Quantum Computing Asked by Peter Morgan on February 27, 2021

The P versus NP problem is a major unsolved problem in computer science. It asks whether every problem whose solution can be quickly verified can also be solved quickly. It is one of the seven Millennium Prize Problems selected by the Clay Mathematics Institute, each of which carries a US$1,000,000 prize for the first correct solution. My question is, can a quantum computer be used to solve P = NP?

I see maybe four (4) ways to interpret the question.

The first asks whether we can use a quantum computer to efficiently solve $mathsf{NP}$ problems. The class of problems efficiently solvable by a quantum computer is called $mathsf{BQP}$, and so the question would ask

**whether**$mathsf{NP}subseteqmathsf{BQP}$. As is indicted in the comments, quantum computers are not known to efficiently solve arbitrary $mathsf{NP}$ problems, and are suspected not to be able to.The second asks whether a proof that $mathsf{NP}subseteqmathsf{BQP}$ would

**suffice**as a proof that $mathsf{P}=mathsf{NP}$. Although $mathsf{P}subseteqmathsf{BQP}$, such a containment does not necessarily follow. For example, there may be problems in $mathsf{BQP}$ that are not in $mathsf{P}$ or even in $mathsf{NP}$ - a famous candidate being related to knot theory. I don't think you'd win the Clay $1M for such a containment. (You might get other riches, but that's a different story).The third asks whether a proof that $mathsf{NP}notsubseteqmathsf{BQP}$ would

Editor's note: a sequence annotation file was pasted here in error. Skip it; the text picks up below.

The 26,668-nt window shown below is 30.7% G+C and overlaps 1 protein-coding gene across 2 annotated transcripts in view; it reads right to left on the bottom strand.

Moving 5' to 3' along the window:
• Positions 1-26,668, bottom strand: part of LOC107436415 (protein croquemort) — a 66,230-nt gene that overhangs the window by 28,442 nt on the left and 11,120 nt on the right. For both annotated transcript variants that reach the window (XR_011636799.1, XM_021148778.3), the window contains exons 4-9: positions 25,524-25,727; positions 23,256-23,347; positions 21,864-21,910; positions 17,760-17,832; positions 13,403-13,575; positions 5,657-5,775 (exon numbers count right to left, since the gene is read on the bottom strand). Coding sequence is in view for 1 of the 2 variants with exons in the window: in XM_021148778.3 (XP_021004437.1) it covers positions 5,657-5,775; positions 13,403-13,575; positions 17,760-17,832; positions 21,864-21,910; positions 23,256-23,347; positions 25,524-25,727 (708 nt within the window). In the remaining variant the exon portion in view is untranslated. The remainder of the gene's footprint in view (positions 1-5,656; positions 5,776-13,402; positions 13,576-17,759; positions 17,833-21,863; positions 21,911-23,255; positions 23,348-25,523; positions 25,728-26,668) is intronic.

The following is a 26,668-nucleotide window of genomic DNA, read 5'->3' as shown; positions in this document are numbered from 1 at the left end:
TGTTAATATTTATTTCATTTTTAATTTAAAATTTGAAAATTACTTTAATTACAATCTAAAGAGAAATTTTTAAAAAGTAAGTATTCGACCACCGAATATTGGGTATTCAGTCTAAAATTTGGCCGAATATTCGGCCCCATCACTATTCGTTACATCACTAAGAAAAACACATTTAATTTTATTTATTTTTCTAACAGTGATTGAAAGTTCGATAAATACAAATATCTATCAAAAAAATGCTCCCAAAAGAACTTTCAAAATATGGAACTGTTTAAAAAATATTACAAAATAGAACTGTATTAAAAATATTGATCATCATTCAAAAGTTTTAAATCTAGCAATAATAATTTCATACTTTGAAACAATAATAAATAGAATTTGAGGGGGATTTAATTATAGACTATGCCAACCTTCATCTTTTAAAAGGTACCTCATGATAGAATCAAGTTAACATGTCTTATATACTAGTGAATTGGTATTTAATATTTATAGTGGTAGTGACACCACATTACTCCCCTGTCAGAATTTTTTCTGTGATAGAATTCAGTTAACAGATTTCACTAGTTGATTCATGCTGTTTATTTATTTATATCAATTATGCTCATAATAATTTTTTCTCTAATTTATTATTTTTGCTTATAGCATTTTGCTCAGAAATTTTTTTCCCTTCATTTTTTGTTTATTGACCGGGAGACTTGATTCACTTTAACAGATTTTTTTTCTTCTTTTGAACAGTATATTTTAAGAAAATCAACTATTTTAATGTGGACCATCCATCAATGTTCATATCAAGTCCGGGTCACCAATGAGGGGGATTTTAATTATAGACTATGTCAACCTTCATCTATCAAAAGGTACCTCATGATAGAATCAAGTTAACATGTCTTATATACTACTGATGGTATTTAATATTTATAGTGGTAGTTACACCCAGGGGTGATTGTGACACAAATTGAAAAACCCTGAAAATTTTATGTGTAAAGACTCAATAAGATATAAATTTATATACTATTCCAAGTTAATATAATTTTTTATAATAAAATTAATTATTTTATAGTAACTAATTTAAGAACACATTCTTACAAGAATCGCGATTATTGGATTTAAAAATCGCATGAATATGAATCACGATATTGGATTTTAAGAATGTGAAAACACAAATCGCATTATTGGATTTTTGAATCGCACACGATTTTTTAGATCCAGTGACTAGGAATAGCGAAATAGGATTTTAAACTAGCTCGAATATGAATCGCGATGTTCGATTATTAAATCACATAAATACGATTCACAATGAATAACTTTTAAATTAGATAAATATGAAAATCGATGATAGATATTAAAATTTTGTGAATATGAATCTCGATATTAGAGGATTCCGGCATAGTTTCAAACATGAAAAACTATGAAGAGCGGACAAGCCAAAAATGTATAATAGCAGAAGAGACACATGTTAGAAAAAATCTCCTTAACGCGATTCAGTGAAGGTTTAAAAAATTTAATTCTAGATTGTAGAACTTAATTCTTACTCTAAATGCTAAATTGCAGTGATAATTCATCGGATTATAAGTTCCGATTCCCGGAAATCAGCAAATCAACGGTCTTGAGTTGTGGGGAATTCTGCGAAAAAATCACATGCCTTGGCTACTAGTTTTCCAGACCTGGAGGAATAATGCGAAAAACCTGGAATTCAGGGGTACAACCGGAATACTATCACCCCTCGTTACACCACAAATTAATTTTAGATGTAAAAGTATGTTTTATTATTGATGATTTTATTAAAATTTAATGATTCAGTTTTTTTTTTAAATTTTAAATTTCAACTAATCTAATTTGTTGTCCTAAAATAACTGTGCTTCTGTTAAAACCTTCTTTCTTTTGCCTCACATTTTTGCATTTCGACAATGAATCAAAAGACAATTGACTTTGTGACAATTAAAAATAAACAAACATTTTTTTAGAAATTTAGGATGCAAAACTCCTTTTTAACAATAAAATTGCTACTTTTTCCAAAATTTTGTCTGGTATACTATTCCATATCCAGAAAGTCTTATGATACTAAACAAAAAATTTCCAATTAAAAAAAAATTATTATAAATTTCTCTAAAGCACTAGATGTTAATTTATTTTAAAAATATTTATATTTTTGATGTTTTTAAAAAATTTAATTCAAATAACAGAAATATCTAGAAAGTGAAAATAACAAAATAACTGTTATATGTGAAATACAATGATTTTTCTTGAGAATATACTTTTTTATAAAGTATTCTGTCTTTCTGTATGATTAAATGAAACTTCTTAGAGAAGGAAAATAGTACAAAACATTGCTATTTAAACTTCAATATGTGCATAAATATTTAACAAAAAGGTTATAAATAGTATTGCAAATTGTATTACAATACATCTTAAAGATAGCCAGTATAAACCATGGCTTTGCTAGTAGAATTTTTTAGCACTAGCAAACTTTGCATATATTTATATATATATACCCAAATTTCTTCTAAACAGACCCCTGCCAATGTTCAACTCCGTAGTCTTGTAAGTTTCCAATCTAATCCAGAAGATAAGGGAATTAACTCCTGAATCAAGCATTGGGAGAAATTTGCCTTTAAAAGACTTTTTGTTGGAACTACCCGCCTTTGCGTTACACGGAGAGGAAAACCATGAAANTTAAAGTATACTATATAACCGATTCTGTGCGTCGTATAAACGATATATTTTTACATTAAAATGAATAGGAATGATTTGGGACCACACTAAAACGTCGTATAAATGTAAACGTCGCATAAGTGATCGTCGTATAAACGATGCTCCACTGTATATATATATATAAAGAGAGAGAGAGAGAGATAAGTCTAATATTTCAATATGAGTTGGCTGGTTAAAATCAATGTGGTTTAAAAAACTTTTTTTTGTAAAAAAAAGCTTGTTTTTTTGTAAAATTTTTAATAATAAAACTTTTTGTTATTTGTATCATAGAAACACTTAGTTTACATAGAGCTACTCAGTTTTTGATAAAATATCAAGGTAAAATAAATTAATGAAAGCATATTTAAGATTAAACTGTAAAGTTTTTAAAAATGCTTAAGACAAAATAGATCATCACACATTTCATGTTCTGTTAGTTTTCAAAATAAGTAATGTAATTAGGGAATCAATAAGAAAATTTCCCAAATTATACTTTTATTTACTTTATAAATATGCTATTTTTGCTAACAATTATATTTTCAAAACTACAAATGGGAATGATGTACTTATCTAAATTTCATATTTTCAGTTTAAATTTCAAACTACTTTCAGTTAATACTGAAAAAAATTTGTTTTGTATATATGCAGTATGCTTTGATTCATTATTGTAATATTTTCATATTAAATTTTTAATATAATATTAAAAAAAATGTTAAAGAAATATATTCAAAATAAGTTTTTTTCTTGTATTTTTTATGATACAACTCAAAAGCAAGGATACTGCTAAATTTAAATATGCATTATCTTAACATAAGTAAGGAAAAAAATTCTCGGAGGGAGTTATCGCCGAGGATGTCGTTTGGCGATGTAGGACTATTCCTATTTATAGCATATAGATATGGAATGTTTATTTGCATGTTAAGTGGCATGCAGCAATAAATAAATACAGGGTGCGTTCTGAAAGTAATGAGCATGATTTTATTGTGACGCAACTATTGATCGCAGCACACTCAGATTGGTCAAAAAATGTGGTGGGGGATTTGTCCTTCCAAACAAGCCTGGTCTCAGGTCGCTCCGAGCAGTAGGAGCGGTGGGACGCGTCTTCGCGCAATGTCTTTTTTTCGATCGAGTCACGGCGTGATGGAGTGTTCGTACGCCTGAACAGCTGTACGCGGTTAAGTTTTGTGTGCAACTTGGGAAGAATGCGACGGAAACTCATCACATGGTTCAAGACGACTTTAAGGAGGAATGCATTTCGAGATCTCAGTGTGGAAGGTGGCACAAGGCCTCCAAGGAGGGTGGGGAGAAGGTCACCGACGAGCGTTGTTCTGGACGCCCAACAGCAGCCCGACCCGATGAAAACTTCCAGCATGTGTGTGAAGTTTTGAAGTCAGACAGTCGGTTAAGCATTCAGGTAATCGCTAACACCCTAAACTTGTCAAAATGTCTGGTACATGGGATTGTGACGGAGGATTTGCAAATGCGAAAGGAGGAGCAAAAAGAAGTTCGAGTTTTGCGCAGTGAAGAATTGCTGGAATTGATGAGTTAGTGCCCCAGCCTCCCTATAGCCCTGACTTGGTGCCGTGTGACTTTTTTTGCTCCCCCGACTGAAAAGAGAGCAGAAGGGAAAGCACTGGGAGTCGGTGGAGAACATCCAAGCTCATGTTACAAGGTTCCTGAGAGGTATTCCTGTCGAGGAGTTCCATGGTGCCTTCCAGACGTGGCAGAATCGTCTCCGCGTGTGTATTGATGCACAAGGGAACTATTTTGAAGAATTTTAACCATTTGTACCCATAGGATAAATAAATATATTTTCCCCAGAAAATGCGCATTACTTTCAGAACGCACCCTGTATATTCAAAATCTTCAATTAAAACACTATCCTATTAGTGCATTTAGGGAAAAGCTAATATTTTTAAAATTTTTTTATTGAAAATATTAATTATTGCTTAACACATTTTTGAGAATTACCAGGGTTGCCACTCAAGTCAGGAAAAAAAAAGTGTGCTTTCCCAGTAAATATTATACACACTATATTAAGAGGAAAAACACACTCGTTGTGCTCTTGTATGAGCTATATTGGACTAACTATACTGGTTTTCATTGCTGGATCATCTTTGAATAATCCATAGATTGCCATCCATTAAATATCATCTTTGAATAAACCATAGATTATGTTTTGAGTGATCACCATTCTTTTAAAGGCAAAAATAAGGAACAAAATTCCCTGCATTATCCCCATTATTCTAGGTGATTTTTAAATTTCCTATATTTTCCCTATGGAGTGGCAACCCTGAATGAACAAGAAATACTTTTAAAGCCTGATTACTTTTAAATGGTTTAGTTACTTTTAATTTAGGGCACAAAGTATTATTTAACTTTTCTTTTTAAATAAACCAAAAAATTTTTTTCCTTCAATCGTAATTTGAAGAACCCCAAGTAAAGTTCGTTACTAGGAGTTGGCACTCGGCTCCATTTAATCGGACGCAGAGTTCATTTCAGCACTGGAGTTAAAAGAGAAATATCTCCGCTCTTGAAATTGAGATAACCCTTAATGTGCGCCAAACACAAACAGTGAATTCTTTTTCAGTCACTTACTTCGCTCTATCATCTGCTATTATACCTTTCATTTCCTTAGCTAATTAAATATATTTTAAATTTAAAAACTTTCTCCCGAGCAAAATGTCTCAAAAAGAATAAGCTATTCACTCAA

**suffice**as a proof that $mathsf{P}nemathsf{NP}$. However, even this does not follow.The fourth interpretation asks whether a quantum computer could provide any

**leverage**in answering the question of if the classical complexity class $mathsf{P}$ is equal to $mathsf{NP}$. That is, could one pose the $mathsf{P}$ vs. $mathsf{NP}$ problem as a a problem to be fed through a quantum computer? Although this may be interesting, I doubt one could envision a way to ask such a finite question.

The "standard model" that many people believe is that $mathsf{P}subsetneqmathsf{NP}$, and further both $mathsf{BQP}notsubseteqmathsf{NP}$ and $mathsf{NP}notsubseteqmathsf{BQP}$ - that is, $mathsf{NP}$ and $mathsf{BQP}$ are incomparable. However, we are likely far away from proving any.

Answered by Mark S on February 27, 2021

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